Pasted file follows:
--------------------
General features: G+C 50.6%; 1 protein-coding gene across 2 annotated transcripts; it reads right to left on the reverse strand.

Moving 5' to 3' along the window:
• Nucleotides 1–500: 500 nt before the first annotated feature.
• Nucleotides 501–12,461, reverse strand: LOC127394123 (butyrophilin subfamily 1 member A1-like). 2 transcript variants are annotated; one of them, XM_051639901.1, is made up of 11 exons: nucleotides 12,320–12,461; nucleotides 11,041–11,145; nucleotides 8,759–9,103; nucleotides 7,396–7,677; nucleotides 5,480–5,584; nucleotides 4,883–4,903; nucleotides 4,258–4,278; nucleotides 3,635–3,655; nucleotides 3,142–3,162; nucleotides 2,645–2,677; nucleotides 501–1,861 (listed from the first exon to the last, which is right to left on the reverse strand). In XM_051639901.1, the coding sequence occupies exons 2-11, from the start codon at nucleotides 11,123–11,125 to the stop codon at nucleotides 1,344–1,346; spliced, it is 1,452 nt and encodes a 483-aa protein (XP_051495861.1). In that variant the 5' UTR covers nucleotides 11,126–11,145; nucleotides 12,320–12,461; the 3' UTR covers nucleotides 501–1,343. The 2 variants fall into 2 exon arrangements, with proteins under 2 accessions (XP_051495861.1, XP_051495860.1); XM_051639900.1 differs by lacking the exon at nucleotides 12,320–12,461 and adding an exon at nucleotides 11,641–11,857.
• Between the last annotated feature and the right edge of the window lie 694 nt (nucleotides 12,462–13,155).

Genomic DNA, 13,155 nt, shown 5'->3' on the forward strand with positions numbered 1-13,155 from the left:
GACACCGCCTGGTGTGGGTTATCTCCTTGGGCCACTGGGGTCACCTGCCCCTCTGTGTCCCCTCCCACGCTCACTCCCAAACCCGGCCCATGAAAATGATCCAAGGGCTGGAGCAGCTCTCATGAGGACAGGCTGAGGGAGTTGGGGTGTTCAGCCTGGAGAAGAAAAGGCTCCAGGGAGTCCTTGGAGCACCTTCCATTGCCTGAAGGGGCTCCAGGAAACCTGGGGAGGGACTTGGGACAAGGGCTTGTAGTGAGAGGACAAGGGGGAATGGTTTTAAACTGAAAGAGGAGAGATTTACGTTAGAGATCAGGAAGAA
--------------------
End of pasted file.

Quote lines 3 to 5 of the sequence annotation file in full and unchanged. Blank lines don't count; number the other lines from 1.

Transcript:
• Nucleotides 1–500: 500 nt before the first annotated feature.
• Nucleotides 501–12,461, reverse strand: LOC127394123 (butyrophilin subfamily 1 member A1-like). 2 transcript variants are annotated; one of them, XM_051639901.1, is made up of 11 exons: nucleotides 12,320–12,461; nucleotides 11,041–11,145; nucleotides 8,759–9,103; nucleotides 7,396–7,677; nucleotides 5,480–5,584; nucleotides 4,883–4,903; nucleotides 4,258–4,278; nucleotides 3,635–3,655; nucleotides 3,142–3,162; nucleotides 2,645–2,677; nucleotides 501–1,861 (listed from the first exon to the last, which is right to left on the reverse strand). In XM_051639901.1, the coding sequence occupies exons 2-11, from the start codon at nucleotides 11,123–11,125 to the stop codon at nucleotides 1,344–1,346; spliced, it is 1,452 nt and encodes a 483-aa protein (XP_051495861.1). In that variant the 5' UTR covers nucleotides 11,126–11,145; nucleotides 12,320–12,461; the 3' UTR covers nucleotides 501–1,343. The 2 variants fall into 2 exon arrangements, with proteins under 2 accessions (XP_051495861.1, XP_051495860.1); XM_051639900.1 differs by lacking the exon at nucleotides 12,320–12,461 and adding an exon at nucleotides 11,641–11,857.
• Between the last annotated feature and the right edge of the window lie 694 nt (nucleotides 12,462–13,155).